Art Africain

Afrique : l'art des formes
Aug. 16, 2006 to Sept. 30, 2006

African Art: l'art des formes brings together close to 150 objects carved from wood or created in ceramics, metal, leather and fabric, and is the third annual exhibition of first art to be shown at Galerie Simon Blais. The exhibition, which was mounted with the assistance of renowned New York collector and private dealer Michael Oliver, whose offer to lend a selection of works from the personal collection he has acquired over the last 35 years launched this project, presents both ritual and everyday objects, all of which are imbued with a remarkable three-dimensional beauty. Ranging from the decorated wood beer or milk jugs used by South Africa’s Zulu nomads, as well as their pottery dating from the mid-20th century, to ceramic pieces from the ancient city of Djenné in Mali (found during the course of archaeological excavations and almost 1,000 years old!), all of these objects are embellished with the richest of painted or sculpted patterns, eliciting the wonder and amazement of collectors and curators who normally move within the contemporary art scene. 

Stools, whether featuring a restrained simplicity or an exuberance of carved motifs, made by the Nupe people of Nigeria and the Ashanti of Ghana, elegant, skilfully decorated headrests from Sudan—the exotic beauty of these pieces fascinates us, even though their primary function is purely utilitarian. And they all exhibit the marks of centuries of use, resulting in a patina that has polished the hardwood surfaces on which artists have added designs of an often exceptional sophistication.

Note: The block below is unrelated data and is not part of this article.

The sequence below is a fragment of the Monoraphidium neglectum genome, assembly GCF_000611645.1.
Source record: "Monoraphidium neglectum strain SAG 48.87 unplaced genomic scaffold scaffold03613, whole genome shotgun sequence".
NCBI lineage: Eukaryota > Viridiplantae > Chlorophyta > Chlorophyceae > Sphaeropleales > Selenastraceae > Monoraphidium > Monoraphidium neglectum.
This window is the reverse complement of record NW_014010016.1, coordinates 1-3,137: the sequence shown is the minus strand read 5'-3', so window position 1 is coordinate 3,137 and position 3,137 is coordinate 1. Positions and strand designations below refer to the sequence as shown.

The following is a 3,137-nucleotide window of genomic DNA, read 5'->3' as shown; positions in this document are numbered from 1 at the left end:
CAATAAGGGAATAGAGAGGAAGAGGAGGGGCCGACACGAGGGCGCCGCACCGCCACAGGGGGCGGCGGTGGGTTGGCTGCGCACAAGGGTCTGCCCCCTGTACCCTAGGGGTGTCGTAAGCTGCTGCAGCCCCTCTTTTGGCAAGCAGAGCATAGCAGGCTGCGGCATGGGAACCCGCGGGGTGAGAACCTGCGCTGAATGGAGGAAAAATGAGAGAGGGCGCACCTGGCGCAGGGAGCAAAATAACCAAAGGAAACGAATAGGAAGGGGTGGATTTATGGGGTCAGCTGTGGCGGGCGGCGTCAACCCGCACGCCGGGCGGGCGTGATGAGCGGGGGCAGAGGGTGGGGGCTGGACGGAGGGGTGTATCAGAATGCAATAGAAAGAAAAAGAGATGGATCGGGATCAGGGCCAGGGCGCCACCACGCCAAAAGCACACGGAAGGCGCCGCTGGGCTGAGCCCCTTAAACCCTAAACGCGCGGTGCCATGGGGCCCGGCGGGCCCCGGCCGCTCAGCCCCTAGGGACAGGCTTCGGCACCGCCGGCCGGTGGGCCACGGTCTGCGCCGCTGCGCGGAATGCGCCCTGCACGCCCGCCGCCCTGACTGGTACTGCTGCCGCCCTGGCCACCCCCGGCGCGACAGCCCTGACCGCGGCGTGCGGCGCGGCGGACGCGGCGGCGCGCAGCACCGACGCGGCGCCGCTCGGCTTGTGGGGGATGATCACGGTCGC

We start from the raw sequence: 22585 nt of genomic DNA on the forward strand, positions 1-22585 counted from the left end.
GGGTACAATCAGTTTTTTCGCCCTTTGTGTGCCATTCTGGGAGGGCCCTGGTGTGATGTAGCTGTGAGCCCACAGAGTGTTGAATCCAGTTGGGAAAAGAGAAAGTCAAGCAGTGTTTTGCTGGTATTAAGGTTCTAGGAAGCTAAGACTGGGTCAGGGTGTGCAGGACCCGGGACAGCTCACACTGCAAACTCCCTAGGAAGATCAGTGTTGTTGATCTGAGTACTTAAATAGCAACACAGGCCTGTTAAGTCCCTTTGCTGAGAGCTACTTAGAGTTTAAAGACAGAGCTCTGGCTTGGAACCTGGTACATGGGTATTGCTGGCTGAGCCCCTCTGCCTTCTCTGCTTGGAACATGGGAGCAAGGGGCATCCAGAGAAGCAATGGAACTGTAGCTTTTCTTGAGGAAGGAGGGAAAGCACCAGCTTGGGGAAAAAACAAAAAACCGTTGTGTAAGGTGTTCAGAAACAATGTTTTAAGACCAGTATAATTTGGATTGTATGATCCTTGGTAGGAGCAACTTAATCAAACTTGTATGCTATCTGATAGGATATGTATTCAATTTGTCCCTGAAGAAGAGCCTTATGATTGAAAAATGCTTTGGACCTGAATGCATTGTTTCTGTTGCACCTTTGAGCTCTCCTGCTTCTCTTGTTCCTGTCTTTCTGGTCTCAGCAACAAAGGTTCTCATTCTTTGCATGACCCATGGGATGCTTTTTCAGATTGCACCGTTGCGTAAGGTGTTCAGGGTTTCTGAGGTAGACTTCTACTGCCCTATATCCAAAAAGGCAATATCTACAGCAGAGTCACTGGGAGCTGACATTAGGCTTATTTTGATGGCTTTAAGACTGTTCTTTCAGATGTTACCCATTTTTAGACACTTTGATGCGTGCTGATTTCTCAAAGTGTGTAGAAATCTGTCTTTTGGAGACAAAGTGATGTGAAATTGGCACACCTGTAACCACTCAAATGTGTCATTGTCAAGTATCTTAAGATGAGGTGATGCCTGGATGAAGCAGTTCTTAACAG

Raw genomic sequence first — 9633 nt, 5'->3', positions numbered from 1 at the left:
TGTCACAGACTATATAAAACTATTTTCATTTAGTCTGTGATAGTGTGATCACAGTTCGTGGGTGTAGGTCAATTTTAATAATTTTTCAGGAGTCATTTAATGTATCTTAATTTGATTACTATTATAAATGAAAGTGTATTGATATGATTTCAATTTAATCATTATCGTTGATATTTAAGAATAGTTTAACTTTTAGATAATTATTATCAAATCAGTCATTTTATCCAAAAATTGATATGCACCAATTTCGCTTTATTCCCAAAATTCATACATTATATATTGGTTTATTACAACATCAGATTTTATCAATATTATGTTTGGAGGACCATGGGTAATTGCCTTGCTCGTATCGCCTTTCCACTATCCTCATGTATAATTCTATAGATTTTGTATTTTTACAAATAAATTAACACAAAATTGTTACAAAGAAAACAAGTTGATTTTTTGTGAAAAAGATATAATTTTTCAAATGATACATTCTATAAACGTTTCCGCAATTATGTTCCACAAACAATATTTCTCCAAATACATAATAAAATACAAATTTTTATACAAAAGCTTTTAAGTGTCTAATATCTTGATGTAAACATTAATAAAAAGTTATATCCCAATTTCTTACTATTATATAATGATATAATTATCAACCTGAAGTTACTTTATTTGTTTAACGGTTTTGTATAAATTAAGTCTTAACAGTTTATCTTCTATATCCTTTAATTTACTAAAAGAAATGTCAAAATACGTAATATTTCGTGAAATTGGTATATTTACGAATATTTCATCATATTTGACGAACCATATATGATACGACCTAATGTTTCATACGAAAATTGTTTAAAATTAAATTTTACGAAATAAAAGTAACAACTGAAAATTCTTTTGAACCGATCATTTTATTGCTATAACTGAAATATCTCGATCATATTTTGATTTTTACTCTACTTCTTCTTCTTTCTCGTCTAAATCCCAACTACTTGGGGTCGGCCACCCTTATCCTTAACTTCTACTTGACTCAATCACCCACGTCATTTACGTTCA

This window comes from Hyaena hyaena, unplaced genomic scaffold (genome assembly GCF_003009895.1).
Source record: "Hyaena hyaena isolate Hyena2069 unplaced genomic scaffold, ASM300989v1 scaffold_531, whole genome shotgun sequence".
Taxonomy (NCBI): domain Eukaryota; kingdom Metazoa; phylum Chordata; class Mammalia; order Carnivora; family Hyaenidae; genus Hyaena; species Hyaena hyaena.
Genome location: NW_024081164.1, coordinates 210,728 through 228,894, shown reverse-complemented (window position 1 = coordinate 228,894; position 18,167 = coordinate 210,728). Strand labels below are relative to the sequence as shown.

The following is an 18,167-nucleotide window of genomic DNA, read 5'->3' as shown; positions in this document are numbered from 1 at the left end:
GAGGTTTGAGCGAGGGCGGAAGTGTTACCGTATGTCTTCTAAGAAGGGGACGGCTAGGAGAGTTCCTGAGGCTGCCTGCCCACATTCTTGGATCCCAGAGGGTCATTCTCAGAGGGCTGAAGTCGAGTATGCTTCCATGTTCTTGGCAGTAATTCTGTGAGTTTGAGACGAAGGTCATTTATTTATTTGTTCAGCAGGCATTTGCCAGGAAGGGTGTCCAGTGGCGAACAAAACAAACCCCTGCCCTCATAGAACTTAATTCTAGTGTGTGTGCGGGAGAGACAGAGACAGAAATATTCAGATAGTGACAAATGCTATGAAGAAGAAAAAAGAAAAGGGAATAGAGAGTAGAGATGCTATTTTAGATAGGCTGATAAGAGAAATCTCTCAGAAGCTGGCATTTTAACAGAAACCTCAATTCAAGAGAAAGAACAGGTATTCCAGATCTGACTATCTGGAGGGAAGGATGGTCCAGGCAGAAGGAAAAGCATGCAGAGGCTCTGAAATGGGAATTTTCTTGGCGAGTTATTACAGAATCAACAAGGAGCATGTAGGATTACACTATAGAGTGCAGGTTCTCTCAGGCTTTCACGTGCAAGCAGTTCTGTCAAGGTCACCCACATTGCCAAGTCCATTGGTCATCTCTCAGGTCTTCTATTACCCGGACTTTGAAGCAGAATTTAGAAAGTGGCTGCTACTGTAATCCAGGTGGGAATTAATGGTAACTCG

These objects spotlight the unique characteristics of each of the cultures represented in this exhibition—through their form, the iconography of the designs with which they are decorated and the materials from which they are made, as well as the clear indications of antiquity and everyday or ritual use. 

From Nigeria, five Ibo temple doors with geometric bas-reliefs carved out of iroko, an extremely hard type of wood, and, from Mali, three Dogon ladders, show signs of long service: they would have been made almost 100, and sometimes many more, years ago. A Senufo birthing chair from Côte d’Ivoire is perhaps the most striking piece in this exhibition, its heavy wear evidence of countless utilizations throughout the decades following its creation in the 19th century.

Other exhibitions